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I'm wondering if there is a possibility to perform hypothesis tests to show that the resulting rules from an apriori market basket analysis are statistically significant?

Maybe I'm missing the forest through the trees so any kind of help or hint is highly appreciated.

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    $\begingroup$ Statistical significance and correctness are completely different things: could you clarify what you are trying to accomplish? $\endgroup$
    – whuber
    Jan 9, 2020 at 19:20
  • $\begingroup$ Thank you for pointing this out. I'd like to show thr statistical significance of the results. $\endgroup$ Jan 9, 2020 at 20:15

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The problem with Frequent Pattern Mining is that, in practice, one is likely to discover a titanic number of patterns with many redundancies. Many researchers have devoted substantial effort to come up with clever ways to improve the quality of pattern discovery, i.e. bring forth the most interesting patterns and bring down redundancy.

The word 'interesting' can be formalised in more than one way depending on the problem but a high-level example of a formalisation could be to take the word 'interesting' to qualify a pattern that strongly deviates on its expected support under some user-defined distributional null hypothesis.

The Independence Model is the simplest distributional model : one assumes that all individual items appear independently. So, the expected frequency of a pattern $X=\{x_1,...,x_n\}$ equals $\prod_{i=1}^{n} fr(x_i)$, where the frequencies $fr(x_i)$ are simply computed from the historical data.

Presently, we can calculate both $fr(X)$, the observed frequency, and the expected frequency $ind(X)$ of the independence model. The ratio $$ \frac{fr(X)}{ind(X)}$$ is called the lift of $X$. Suppose we consider patterns that have a high lift to be interesting. Now, suppose our dataset contains $N$ transactions and the transactions are independent.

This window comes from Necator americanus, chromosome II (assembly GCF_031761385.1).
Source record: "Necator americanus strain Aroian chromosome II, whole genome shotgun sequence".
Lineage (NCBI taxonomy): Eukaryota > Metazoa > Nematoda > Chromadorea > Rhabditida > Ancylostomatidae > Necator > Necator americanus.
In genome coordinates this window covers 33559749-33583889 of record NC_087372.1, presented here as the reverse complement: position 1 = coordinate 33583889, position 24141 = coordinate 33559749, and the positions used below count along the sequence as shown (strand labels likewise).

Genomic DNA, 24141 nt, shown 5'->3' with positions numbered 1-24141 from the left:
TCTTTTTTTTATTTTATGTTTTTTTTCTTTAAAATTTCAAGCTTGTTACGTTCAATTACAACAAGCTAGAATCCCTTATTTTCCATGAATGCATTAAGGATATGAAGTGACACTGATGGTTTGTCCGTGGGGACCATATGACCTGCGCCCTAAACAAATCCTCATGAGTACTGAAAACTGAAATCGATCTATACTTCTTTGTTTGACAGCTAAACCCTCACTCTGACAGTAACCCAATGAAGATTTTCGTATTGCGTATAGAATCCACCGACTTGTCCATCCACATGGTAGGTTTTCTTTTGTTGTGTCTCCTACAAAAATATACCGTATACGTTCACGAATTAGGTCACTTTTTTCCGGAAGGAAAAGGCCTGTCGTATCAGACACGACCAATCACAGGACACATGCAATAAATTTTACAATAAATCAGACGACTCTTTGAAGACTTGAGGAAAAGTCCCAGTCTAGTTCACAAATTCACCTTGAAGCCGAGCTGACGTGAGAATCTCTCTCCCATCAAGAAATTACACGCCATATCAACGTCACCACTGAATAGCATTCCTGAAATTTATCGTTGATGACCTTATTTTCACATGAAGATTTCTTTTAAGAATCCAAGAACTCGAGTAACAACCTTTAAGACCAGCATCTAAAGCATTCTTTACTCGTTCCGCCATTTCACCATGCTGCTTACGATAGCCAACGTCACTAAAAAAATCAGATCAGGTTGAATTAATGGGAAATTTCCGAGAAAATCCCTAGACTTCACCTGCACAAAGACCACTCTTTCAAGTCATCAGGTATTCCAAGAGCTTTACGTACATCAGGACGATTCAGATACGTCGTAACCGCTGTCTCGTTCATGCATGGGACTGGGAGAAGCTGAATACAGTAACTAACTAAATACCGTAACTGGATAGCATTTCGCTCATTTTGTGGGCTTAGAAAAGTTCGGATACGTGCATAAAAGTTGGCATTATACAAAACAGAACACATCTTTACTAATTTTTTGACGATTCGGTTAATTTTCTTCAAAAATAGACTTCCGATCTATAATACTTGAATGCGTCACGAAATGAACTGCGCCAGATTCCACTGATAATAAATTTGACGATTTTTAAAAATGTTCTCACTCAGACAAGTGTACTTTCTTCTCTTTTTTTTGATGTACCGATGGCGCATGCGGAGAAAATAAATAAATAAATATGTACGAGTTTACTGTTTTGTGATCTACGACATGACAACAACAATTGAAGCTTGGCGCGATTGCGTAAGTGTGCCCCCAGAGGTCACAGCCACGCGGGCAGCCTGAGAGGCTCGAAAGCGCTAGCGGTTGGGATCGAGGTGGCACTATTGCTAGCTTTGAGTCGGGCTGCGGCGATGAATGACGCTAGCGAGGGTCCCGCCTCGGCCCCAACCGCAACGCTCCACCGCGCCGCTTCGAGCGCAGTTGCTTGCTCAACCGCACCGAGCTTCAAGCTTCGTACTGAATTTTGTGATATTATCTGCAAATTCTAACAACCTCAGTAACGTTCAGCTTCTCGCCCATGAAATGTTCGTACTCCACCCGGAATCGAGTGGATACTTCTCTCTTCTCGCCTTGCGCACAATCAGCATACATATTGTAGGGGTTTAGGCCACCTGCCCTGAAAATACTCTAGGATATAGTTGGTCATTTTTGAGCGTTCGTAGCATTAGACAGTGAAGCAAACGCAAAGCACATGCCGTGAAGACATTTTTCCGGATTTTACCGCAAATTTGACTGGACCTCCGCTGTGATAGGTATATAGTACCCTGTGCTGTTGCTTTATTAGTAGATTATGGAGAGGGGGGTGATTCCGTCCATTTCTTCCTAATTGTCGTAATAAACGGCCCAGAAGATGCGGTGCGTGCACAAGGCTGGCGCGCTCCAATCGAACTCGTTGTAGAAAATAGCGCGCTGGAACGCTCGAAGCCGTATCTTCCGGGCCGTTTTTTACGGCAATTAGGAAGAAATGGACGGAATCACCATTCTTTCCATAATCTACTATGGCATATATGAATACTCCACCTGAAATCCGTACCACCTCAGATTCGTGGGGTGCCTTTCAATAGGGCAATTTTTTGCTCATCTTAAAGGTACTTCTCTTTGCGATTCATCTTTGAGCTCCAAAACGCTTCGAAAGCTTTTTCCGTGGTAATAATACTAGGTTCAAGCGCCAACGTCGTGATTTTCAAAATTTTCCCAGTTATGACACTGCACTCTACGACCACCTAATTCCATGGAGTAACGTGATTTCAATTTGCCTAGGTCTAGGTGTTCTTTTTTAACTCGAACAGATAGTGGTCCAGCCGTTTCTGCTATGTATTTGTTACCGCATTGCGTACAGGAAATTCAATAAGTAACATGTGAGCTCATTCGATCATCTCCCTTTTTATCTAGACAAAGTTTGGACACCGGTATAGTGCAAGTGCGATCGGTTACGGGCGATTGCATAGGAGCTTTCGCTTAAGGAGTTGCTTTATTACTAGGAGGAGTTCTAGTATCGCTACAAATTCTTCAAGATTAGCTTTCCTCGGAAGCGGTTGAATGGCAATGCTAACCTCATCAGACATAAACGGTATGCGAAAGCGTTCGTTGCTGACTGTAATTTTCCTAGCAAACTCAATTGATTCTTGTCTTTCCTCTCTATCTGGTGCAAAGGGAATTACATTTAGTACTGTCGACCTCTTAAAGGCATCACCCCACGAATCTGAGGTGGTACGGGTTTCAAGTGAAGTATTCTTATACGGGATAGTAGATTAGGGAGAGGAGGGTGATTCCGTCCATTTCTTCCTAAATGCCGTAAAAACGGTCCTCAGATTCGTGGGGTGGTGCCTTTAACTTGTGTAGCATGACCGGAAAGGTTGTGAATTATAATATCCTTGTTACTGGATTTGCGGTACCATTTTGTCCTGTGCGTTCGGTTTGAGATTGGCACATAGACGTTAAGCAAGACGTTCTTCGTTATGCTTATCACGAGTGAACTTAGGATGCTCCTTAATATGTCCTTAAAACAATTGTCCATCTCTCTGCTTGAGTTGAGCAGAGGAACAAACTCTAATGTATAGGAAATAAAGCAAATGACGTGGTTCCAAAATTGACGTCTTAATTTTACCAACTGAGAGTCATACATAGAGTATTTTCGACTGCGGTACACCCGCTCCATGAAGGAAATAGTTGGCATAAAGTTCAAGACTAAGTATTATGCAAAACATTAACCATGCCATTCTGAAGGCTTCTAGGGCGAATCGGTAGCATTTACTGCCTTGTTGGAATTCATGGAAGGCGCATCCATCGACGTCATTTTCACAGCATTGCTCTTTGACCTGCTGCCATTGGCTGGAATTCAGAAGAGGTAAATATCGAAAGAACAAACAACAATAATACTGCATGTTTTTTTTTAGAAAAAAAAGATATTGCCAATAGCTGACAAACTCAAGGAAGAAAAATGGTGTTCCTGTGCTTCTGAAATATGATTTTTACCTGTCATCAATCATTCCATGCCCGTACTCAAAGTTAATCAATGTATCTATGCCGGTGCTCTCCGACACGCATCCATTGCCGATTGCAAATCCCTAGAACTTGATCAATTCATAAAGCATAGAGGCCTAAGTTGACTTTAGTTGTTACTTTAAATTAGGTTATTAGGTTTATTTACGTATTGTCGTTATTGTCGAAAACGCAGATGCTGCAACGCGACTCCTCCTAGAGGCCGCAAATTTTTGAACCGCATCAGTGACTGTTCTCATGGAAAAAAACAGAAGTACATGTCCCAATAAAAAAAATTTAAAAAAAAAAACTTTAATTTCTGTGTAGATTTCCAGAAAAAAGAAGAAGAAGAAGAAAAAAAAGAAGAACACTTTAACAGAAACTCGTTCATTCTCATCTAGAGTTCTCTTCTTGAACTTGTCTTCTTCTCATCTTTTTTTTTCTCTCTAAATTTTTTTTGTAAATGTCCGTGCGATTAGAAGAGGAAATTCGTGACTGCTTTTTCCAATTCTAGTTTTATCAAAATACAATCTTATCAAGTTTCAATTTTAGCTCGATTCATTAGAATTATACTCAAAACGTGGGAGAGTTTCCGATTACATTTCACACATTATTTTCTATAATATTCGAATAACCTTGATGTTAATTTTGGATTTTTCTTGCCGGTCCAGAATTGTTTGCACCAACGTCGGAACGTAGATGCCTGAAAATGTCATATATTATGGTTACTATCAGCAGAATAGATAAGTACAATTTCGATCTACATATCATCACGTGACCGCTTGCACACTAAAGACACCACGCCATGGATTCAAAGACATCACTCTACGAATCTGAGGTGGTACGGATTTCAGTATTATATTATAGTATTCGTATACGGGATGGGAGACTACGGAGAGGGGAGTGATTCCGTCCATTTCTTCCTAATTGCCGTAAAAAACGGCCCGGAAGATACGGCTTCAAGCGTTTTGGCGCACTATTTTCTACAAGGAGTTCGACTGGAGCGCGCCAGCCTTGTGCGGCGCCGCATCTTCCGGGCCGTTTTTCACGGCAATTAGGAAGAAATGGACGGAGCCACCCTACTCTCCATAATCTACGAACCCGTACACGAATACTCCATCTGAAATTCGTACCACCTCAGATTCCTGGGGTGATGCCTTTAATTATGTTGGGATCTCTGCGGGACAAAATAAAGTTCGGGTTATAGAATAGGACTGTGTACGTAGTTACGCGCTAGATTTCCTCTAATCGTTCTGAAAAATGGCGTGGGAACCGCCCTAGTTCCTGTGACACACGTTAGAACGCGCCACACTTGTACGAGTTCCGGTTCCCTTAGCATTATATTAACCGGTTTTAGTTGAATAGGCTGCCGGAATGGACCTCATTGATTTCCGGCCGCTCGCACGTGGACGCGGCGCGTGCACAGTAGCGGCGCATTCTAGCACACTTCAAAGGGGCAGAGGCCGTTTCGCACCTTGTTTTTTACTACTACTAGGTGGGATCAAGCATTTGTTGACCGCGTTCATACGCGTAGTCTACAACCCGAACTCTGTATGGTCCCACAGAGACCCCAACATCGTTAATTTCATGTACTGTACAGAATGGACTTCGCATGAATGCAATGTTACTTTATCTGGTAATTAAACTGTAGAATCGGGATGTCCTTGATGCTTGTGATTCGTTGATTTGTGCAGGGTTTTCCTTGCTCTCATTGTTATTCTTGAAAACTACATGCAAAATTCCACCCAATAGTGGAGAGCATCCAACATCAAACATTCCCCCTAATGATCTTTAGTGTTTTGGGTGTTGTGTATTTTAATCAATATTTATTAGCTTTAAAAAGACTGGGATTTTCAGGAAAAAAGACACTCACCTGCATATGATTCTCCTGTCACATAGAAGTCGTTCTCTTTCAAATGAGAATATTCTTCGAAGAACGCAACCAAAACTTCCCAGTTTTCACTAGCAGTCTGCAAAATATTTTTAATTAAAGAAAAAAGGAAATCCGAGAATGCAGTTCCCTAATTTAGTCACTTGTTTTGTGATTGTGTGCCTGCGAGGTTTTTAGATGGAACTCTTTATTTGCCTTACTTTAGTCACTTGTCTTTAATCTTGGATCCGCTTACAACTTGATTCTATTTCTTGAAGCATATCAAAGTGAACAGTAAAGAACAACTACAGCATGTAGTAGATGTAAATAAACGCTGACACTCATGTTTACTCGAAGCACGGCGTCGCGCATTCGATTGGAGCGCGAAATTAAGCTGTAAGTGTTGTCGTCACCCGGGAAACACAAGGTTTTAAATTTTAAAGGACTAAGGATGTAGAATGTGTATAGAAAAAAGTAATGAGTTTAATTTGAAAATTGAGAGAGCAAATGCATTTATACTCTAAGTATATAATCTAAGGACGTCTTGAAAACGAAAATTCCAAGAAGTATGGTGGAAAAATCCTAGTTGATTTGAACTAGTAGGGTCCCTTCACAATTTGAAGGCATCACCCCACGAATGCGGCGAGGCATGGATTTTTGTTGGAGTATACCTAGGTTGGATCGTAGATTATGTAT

• According to the independence model, the probability of generating a transaction that contains a pattern $X$ equals $fr(X)$;
  • The probability $$ P(X\hspace{1mm}occurs\hspace{1mm}in\hspace{1mm}M\hspace{1mm}transactions) = {N\choose M} q^M (1-q)^{N-M},$$ where $q=ind(X)$.

Let $Z_X$ be the binomial random variable that counts the support of $X$ under the independence model.

Now, one can perform a one-sided statistical test by calculating $P(Z_X \geq Nfr(X))$.

Because $M$ is large, one can approximate the binomial by the normal distribution $$\mathcal{N}(\mu=Nq, \sigma^2=Nq(1-q)),$$ and ultimately obtain a good approximation of the p-value of the null hypothesis of the one-sided test by calculating the probability mass of the tail of a Gaussian distribution provided that the number of transactions is very large. The most interesting patterns would be the ones that lead to the lowest p-values.

Other relevant approaches are dealt with in Chapter $5$ of Frequent Pattern Mining.

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  • $\begingroup$ Thank you for your detailed answer. $\endgroup$ Jan 13, 2020 at 14:10
  • $\begingroup$ You are most welcome. $\endgroup$ Jan 14, 2020 at 14:24

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